We have three 3 government cabinet Ministers from Cork – and I strongly think that we need a Microsoft Teams meeting with Minister McGrath in DPER to run over this Council’s ambitions in the short term.

What I learned recently from intervening with Minister Ryan on his Teams meeting with us is that we should not assume as a Council that all of the Cabinet are au fait with the Council’s work.

Where the meeting with Minister Ryan was very positive and very open, I was still not content to hear the narrative of bungling Cork in with Galway, Waterford and Limerick as just a mere regional city instead of the country’s second city.

I would like to see a meeting with Minister McGrath set up as soon as possible and that we liase with Minster Ryan early in the new year.

It is important opportunities are seized to realise the stepping stones on the way to achieving our ambitions.

Certainly, if you empower a local authority such as Cork City Council, it will deliver in spades.

Thanks.

Douglas Community Park, Early November 2020

Douglas Community Park, early November 2020 (picture: Cllr Kieran McCarthy)
Douglas Community Park, early November 2020 (picture: Cllr Kieran McCarthy)
Douglas Community Park, early November 2020 (picture: Cllr Kieran McCarthy)

Douglas Community Park, early November 2020 (picture: Cllr Kieran McCarthy)
Douglas Community Park, early November 2020 (picture: Cllr Kieran McCarthy)

Douglas Community Park, early November 2020 (picture: Cllr Kieran McCarthy)
Douglas Community Park, early November 2020 (picture: Cllr Kieran McCarthy)

Douglas Community Park, early November 2020 (picture: Cllr Kieran McCarthy)
Douglas Community Park, early November 2020 (picture: Cllr Kieran McCarthy)

Douglas Community Park, early November 2020 (picture: Cllr Kieran McCarthy)

Douglas Community Park, early November 2020 (picture: Cllr Kieran McCarthy)

Cllr McCarthy: Public Consultation on The Marina still Open, 27 October 2020

Independent Councillor Kieran McCarthy wishes to remind the public on the public consultation, which remains open till 2 November for proposals by Cork City Council to continue restricting vehicular access to The Marina. The proposal is to close the Marina to cars 24 hours per day, 7 days per week, from its junction with the northern entrance of Páirc Uí Chaoimh to its junction with Church Avenue.

Cllr McCarthy noted: “To open up public consultation on the pedestrianisation of The Marina is very welcome. Up to this year and for many years previously, the pedestrianisation process had been a goal of local councillors and many local residents, and in fairness to Roads officials and the Director of Operations they have responded to public calls”.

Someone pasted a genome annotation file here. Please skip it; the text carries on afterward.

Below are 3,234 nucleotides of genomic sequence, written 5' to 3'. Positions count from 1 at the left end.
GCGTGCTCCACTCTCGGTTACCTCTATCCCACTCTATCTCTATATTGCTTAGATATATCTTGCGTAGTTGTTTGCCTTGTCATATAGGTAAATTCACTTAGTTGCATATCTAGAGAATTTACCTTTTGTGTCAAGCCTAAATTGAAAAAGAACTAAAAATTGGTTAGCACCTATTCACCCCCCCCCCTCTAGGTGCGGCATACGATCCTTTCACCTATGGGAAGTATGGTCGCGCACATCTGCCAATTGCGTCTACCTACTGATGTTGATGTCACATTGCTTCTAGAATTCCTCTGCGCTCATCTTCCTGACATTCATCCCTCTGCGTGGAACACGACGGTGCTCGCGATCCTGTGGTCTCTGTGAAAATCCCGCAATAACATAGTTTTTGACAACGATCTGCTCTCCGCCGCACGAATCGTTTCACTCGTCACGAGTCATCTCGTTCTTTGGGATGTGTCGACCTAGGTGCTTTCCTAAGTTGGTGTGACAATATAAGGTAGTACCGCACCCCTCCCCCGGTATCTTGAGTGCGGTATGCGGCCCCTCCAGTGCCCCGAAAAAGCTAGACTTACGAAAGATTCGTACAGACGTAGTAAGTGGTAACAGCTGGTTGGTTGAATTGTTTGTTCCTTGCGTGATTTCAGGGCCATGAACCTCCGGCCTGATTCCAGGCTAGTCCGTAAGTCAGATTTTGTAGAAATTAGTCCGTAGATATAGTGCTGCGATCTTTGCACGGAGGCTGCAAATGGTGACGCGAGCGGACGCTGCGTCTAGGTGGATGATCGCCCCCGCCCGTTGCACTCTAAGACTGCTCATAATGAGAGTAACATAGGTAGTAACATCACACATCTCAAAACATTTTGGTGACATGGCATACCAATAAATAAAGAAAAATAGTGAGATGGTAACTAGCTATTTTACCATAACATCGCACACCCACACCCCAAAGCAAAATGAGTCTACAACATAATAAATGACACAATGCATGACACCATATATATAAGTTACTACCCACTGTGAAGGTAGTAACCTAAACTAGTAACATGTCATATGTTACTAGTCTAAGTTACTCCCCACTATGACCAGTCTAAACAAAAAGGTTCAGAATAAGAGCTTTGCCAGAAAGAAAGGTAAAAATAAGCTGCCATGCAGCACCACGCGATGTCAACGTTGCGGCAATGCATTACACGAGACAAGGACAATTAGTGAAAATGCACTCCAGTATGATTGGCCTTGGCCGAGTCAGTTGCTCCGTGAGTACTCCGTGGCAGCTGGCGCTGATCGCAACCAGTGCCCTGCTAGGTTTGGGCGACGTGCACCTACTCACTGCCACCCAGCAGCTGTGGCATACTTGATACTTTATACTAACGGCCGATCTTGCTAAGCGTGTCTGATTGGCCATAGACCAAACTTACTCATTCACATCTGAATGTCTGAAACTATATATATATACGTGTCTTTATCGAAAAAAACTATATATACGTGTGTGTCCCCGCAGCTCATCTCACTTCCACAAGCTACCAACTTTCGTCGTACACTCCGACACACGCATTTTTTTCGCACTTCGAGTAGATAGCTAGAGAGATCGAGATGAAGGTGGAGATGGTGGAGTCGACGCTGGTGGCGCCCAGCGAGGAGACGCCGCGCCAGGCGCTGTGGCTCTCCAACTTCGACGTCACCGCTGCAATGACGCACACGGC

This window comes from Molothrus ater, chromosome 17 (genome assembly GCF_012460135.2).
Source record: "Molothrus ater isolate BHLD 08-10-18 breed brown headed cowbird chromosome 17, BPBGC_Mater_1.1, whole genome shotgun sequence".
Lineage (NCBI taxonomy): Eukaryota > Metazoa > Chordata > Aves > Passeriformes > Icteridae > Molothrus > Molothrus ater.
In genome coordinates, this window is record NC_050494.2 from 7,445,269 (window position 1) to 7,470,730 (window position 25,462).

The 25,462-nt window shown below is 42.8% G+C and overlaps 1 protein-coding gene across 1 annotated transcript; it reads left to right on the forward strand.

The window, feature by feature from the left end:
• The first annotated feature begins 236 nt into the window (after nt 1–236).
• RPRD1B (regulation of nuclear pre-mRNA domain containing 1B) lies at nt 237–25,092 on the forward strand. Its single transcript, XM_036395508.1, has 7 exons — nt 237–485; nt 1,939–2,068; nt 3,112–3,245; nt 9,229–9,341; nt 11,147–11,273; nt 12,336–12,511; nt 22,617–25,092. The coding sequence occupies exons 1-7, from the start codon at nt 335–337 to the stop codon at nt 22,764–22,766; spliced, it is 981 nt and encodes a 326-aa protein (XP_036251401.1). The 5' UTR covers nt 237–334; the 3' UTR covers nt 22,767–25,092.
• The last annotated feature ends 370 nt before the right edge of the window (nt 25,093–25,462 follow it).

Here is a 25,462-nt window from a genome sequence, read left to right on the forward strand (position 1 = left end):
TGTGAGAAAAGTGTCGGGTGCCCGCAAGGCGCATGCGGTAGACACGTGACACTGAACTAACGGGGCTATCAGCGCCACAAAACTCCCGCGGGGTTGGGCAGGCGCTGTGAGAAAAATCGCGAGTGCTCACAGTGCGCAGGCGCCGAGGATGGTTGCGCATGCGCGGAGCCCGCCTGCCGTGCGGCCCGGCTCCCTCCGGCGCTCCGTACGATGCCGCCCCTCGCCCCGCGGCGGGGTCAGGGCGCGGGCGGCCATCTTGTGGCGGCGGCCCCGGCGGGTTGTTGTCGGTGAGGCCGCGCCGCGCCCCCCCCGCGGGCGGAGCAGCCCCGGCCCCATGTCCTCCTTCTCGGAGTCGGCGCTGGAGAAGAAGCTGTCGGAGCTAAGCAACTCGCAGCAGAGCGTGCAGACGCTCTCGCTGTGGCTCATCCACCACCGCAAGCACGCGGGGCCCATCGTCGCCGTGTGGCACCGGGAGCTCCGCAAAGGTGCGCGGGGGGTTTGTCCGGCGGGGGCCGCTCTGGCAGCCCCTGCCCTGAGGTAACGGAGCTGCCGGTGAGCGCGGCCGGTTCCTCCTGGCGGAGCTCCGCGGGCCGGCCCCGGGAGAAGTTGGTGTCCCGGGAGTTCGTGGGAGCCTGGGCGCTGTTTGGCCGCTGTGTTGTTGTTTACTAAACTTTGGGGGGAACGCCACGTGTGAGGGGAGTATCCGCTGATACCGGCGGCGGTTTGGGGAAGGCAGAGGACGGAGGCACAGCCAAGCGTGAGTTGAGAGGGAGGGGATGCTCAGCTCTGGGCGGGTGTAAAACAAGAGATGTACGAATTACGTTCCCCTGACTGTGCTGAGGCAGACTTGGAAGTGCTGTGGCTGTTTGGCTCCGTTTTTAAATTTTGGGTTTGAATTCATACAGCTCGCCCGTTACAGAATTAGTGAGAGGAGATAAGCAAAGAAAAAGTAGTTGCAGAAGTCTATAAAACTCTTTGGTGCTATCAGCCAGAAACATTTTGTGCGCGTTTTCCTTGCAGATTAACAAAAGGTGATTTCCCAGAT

Cllr McCarthy continued: “During Covid-19 lockdowns, the pedestrianisation of the road as a temporary measure was the life-saver for many people who needed the outlet to walk and just take time-out during the 2km and 5km restrictions. I have had much correspondence by locals and other Corkonians calling for the continuance of the pedestrianisation beyond the phase 1 temporary measures. Many have emphasised to me the importance of this historic tree-lined avenue to public health and recreational use. However, I have also received correspondence from those who wish to tweak some of the parts of the pedestrianisation proposals. It is important that everyone gets their voice heard on the future of the Marina”.

Submissions on the proposal may be made via this online consultation portal, https://consult.corkcity.ie/. Alternatively, the documents will be made available for inspection by appointment at Reception Desk, Cork City Council, City Hall, Cork to Monday 2 November 2020 from 9am to 4.30pm. Please phone 021-4924000 in advance to arrange an appointment. Representations may be also be made in writing to “Senior Executive Engineer, Traffic Operations, Room 339, City Hall, Cork”. The closing date for receipt of submissions is on or before 5pm on Monday 2 November 2020.

Marina, Cork, October 2020 (picture: Cllr Kieran McCarthy)
Marina, Cork, October 2020 (picture: Cllr Kieran McCarthy)

Remembering Terence MacSwiney, 25 October 2020

Terence MacSwiney, 1920 )picture: Cork City Library)
Terence MacSwiney, 1920 )picture: Cork City Library)

This week, Cork remembers the centenary of martyred Lord Mayor Terence MacSwiney. A colossus in Cork history Terence has attracted many historians, enthusiasts and champions to tell his story. His story is peppered with several aspects – amongst those that shine out are his love of his family, city, country, social bonds, language, comradeship, and hope – all mixed with pure tragedy.